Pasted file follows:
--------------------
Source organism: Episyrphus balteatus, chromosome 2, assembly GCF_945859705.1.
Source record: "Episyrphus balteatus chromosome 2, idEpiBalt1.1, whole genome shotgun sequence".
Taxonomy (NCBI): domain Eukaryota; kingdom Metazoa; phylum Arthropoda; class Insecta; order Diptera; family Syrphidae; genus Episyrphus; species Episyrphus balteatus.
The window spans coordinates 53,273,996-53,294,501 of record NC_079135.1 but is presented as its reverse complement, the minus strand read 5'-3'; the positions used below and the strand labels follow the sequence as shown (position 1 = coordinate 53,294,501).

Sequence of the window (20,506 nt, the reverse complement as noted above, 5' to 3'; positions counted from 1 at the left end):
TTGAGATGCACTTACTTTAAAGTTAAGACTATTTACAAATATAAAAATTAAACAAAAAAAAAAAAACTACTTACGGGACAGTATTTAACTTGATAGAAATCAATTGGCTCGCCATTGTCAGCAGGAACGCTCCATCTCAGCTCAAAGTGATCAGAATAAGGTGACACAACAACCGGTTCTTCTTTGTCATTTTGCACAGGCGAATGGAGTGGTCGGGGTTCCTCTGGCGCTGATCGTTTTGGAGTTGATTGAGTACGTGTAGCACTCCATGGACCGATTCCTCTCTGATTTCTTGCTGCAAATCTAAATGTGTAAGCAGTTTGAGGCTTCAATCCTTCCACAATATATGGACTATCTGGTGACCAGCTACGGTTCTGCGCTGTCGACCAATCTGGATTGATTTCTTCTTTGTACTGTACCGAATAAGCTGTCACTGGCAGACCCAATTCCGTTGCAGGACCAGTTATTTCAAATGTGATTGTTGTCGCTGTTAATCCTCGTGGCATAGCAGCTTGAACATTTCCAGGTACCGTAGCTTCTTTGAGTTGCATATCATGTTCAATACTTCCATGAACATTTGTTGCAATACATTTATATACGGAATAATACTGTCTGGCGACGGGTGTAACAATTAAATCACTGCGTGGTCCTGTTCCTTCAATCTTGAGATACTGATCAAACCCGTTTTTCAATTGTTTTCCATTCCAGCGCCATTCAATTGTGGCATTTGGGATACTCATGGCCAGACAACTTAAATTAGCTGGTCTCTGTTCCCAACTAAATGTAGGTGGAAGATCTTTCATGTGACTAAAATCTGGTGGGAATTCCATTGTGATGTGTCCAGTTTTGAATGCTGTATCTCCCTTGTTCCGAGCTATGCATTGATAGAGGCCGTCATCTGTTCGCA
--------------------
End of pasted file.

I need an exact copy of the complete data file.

Source organism: Episyrphus balteatus, chromosome 2, assembly GCF_945859705.1.
Source record: "Episyrphus balteatus chromosome 2, idEpiBalt1.1, whole genome shotgun sequence".
Taxonomy (NCBI): domain Eukaryota; kingdom Metazoa; phylum Arthropoda; class Insecta; order Diptera; family Syrphidae; genus Episyrphus; species Episyrphus balteatus.
The window spans coordinates 53,273,996-53,294,501 of record NC_079135.1 but is presented as its reverse complement, the minus strand read 5'-3'; the positions used below and the strand labels follow the sequence as shown (position 1 = coordinate 53,294,501).

Sequence of the window (20,506 nt, the reverse complement as noted above, 5' to 3'; positions counted from 1 at the left end):
TTGAGATGCACTTACTTTAAAGTTAAGACTATTTACAAATATAAAAATTAAACAAAAAAAAAAAAACTACTTACGGGACAGTATTTAACTTGATAGAAATCAATTGGCTCGCCATTGTCAGCAGGAACGCTCCATCTCAGCTCAAAGTGATCAGAATAAGGTGACACAACAACCGGTTCTTCTTTGTCATTTTGCACAGGCGAATGGAGTGGTCGGGGTTCCTCTGGCGCTGATCGTTTTGGAGTTGATTGAGTACGTGTAGCACTCCATGGACCGATTCCTCTCTGATTTCTTGCTGCAAATCTAAATGTGTAAGCAGTTTGAGGCTTCAATCCTTCCACAATATATGGACTATCTGGTGACCAGCTACGGTTCTGCGCTGTCGACCAATCTGGATTGATTTCTTCTTTGTACTGTACCGAATAAGCTGTCACTGGCAGACCCAATTCCGTTGCAGGACCAGTTATTTCAAATGTGATTGTTGTCGCTGTTAATCCTCGTGGCATAGCAGCTTGAACATTTCCAGGTACCGTAGCTTCTTTGAGTTGCATATCATGTTCAATACTTCCATGAACATTTGTTGCAATACATTTATATACGGAATAATACTGTCTGGCGACGGGTGTAACAATTAAATCACTGCGTGGTCCTGTTCCTTCAATCTTGAGATACTGATCAAACCCGTTTTTCAATTGTTTTCCATTCCAGCGCCATTCAATTGTGGCATTTGGGATACTCATGGCCAGACAACTTAAATTAGCTGGTCTCTGTTCCCAACTAAATGTAGGTGGAAGATCTTTCATGTGACTAAAATCTGGTGGGAATTCCATTGTGATGTGTCCAGTTTTGAATGCTGTATCTCCCTTGTTCCGAGCTATGCATTGATAGAGGCCGTCATCTGTTCGCA